* Due to the elongated nature of Scenario Games, there is an increased opportunity to take advantage of additional equipment such as camouflage, smoke and paint grenades, telecommunications gear, night vision, GPS systems, etc.
FAQ:3 How long do Scenario Games last?
It can vary greatly, depending on the nature of the scenario and the capabilities of the facilities being used. Most scenarios unfold over 8, 12 or 24 hours of continuous play. For 8 or 12 hour games there will likely be a midday break in the action on the field to get a preliminary score and to have everyone go through the chronograph again for afternoon play. 24 hour games will usually run from noon Saturday to noon Sunday. There will generally be two breaks in the action so that players can re-chronograph their guns to a lower velocity once just before dark and again back up to normal velocity just after sunrise. Lower velocities are required at night because an opponent is often right on top of you before shooting starts.
FAQ:4 How can you tell which side players are on in the dark?
The answer is that many times you can't tell. Some folks will simply call out their color (red, blue, etc.) and get ready to duck just in case. If you are guarding your base, you can flash the other person with a flash light or a spot light - after all, everybody knows you're there and they are the "intruder". Intermittently flashing a bright light into the woods is also great at interfering with night vision goggles if you think they are being used. If you are with a squad, one of you can take a chance at identifying the other players - that way only one of you might get shot. You might also be able to work out some signal with the rest of your team mates so that you can tell the good guys from the bad guys. For example, if I say "mustard" and I don't hear you say "sparrow" I will start shooting.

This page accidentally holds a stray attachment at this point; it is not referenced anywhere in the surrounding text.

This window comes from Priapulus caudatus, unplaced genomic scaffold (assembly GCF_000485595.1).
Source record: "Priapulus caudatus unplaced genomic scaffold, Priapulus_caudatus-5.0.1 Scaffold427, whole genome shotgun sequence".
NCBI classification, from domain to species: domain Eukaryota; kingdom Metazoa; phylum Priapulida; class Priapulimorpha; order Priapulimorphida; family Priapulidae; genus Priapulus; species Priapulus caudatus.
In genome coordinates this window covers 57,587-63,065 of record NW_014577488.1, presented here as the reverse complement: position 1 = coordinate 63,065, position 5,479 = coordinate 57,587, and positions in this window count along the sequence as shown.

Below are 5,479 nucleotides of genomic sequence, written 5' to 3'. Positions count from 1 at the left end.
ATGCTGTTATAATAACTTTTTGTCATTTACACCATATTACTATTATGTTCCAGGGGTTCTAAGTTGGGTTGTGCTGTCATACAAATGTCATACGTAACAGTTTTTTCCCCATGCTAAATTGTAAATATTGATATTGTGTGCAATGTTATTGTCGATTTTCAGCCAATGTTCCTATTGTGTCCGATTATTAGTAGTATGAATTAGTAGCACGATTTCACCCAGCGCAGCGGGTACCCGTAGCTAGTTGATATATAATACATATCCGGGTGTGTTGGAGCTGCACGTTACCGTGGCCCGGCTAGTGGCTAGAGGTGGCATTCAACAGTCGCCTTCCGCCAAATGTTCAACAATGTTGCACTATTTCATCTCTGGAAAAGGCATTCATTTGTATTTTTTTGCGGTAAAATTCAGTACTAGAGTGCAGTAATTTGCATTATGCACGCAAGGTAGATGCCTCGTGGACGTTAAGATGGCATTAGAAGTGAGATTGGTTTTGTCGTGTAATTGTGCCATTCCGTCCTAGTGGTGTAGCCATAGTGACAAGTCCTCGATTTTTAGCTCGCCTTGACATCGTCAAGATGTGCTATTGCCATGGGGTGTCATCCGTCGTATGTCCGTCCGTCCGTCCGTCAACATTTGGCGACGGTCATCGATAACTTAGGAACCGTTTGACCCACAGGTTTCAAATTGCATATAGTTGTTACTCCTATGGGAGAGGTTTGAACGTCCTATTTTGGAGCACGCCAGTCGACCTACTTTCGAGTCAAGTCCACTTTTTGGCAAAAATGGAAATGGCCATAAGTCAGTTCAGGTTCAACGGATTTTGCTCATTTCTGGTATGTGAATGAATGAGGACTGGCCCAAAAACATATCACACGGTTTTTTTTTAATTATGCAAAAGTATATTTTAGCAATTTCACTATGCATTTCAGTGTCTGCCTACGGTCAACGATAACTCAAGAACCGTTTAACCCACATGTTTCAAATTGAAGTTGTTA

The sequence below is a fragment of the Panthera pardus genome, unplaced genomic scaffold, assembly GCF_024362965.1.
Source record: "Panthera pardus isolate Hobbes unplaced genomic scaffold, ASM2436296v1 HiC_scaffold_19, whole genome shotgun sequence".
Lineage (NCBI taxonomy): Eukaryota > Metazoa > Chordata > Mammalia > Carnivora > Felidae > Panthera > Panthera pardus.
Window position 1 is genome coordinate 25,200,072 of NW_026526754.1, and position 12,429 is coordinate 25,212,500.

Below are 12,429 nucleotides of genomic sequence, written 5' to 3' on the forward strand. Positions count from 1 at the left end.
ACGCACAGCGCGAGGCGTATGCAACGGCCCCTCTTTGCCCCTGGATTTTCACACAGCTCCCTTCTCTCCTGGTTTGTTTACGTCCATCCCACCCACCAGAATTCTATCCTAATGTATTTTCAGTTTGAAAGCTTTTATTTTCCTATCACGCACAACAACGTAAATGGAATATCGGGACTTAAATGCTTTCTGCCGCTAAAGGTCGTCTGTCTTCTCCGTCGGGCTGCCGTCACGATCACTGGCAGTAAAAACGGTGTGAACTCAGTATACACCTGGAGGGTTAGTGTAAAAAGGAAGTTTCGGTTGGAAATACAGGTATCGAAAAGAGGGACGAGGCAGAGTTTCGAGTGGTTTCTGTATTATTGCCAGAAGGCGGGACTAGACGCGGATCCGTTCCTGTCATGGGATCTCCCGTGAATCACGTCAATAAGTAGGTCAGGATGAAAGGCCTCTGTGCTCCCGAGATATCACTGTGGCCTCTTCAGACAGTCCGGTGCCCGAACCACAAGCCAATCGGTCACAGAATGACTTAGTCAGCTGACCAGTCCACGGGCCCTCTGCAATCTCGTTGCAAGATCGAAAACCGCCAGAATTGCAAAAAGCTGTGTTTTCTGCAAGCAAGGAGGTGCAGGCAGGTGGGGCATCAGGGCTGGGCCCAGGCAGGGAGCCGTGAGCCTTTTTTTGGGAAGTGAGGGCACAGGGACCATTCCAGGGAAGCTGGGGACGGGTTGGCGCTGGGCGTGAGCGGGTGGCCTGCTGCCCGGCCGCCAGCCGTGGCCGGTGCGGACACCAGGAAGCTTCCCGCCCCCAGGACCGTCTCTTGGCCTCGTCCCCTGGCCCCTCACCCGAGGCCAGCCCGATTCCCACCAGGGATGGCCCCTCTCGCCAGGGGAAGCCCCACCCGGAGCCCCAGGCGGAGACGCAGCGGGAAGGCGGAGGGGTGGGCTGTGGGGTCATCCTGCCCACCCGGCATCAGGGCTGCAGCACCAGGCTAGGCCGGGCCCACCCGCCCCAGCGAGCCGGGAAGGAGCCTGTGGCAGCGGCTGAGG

FAQ:5 How can play continue so long without running out of players?
Scenario Games make use of the "resurrection" concept to recycle players back into the action periodically. In general, once you are eliminated you will be sent to a Hospital Zone to await the next insertion of "resurrected" players. Usually, insertions happen every half hour, so you are never off the field very long. In fact, most Hospital stays are just long enough to clean off the goggles and gear up to go back in.